Ultimately, we have a bigger responsibility. That responsibility is to create the roadmap for the generations coming up behind us. As it stands right now, women make up 47% of the workforce, (US Labor Force, 2017), and more and more are entering everyday. Think about it. The generations before us were faced with different challenges and decisions – “Should I make his cocktail first or cook the rice?” Our challenges are different and we have to set an example. We can’t fear being silenced. We can’t fear being surpassed. We certainly can’t fear the boy’s club. We have to be vocal, decisive and confident with colleagues and our human resource partners. We still have to fight to be heard, revered, and respected as women. There is no one single pill to resolve the workplace battle in our 40s. It is a process, and an on-going battle. But the battle is worth it.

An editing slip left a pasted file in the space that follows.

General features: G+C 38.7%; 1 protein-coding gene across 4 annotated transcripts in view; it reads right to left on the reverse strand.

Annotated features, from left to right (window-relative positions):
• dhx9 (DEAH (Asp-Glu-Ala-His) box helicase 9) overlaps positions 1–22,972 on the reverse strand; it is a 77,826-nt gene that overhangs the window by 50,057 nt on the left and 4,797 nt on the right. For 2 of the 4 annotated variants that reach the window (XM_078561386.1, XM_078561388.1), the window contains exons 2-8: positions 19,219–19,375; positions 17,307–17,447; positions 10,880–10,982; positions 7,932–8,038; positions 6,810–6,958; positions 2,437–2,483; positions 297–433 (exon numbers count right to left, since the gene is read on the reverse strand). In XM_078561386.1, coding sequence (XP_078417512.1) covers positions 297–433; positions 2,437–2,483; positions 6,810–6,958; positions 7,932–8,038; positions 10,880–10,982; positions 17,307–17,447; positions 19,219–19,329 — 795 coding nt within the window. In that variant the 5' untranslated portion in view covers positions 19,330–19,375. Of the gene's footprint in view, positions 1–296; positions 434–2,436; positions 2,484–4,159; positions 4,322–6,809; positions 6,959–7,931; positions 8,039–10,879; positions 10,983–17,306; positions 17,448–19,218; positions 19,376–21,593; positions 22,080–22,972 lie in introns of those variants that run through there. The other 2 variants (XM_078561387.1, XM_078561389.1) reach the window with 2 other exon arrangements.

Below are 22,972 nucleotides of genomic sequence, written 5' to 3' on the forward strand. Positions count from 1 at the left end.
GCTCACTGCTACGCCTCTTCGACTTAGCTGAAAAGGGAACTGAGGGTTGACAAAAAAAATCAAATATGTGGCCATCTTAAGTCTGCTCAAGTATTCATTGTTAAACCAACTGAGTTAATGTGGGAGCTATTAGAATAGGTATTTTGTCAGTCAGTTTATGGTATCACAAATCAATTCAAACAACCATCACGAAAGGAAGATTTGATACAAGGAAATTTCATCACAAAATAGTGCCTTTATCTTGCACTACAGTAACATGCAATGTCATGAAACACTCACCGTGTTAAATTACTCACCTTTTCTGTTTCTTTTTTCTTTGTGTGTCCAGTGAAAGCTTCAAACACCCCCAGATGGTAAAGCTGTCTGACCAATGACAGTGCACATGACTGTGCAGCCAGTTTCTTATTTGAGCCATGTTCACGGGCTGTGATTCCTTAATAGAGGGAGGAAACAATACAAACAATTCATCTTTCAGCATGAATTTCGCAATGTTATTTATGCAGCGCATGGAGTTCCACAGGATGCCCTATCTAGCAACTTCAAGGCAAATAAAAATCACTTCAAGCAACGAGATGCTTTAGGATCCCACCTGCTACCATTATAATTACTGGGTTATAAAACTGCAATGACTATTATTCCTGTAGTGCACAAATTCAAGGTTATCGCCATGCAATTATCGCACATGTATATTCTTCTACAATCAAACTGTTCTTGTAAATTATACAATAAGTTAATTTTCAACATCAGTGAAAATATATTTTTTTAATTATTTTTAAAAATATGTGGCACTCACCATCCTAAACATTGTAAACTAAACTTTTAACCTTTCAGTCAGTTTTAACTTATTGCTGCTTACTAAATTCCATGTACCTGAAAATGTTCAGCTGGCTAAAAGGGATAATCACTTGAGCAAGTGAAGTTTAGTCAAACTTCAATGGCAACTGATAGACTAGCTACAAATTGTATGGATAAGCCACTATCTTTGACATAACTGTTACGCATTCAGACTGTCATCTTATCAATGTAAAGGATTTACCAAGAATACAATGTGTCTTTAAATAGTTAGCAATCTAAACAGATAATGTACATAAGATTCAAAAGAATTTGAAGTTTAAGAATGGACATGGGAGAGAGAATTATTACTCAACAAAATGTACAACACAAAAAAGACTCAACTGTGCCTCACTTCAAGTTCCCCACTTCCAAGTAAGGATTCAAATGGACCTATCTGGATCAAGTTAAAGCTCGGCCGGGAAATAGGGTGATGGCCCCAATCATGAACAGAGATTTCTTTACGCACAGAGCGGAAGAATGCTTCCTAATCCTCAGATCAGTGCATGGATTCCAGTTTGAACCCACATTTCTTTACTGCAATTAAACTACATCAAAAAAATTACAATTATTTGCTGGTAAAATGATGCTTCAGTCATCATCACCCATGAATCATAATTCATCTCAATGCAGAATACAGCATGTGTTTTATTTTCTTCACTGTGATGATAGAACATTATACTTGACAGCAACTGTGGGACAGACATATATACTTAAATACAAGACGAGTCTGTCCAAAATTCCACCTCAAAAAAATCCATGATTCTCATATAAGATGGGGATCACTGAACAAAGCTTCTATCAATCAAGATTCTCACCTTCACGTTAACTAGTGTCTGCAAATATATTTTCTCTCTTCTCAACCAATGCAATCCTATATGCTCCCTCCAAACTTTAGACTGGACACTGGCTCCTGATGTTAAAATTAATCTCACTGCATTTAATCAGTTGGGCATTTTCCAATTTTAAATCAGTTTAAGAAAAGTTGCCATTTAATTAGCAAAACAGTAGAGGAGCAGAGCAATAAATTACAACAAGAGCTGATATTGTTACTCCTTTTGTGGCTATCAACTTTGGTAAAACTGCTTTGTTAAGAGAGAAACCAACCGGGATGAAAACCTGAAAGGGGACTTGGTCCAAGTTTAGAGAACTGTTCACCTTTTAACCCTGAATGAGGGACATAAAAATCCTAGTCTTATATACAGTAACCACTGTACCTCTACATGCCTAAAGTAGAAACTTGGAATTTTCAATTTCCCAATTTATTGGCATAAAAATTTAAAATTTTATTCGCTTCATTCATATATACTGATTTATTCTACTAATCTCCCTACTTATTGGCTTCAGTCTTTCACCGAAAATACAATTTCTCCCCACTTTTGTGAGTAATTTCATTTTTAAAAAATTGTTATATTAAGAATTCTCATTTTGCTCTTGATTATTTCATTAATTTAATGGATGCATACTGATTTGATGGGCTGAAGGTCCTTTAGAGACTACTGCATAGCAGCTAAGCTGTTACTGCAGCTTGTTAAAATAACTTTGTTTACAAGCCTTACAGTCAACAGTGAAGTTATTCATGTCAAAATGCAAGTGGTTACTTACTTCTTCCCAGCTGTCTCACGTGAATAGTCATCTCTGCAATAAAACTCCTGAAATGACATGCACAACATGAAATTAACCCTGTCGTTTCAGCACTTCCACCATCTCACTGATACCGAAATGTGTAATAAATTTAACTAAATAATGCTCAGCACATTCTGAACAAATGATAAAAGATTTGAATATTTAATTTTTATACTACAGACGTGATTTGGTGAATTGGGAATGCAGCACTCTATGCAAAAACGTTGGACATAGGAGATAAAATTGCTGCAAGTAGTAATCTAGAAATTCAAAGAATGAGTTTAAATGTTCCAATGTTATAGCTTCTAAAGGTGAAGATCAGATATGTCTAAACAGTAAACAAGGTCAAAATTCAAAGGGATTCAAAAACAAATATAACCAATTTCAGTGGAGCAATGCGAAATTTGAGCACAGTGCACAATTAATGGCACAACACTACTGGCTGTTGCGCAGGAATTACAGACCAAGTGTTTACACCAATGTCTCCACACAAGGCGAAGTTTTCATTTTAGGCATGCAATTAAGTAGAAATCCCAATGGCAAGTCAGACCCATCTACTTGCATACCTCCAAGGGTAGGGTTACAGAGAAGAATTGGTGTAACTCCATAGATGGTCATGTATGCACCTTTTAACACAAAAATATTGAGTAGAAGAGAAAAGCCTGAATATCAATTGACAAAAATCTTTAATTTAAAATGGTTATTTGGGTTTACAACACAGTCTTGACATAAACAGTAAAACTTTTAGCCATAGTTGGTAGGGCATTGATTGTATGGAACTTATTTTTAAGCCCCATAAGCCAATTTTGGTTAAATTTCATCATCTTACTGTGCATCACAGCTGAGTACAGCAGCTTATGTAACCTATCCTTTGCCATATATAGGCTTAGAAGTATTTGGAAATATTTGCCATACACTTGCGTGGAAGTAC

About The Author
Holly Caplan is an award-winning manager and author of Surviving the Dick Clique: A Girl’s Guide to Surviving the Male Dominated Corporate World. For more information, please visit, www.hollycaplan.com.
Buy Holly’s book on Amazon.com
Surviving the Dick Clique: A Girl’s Guide to Surviving the Male Dominated Corporate World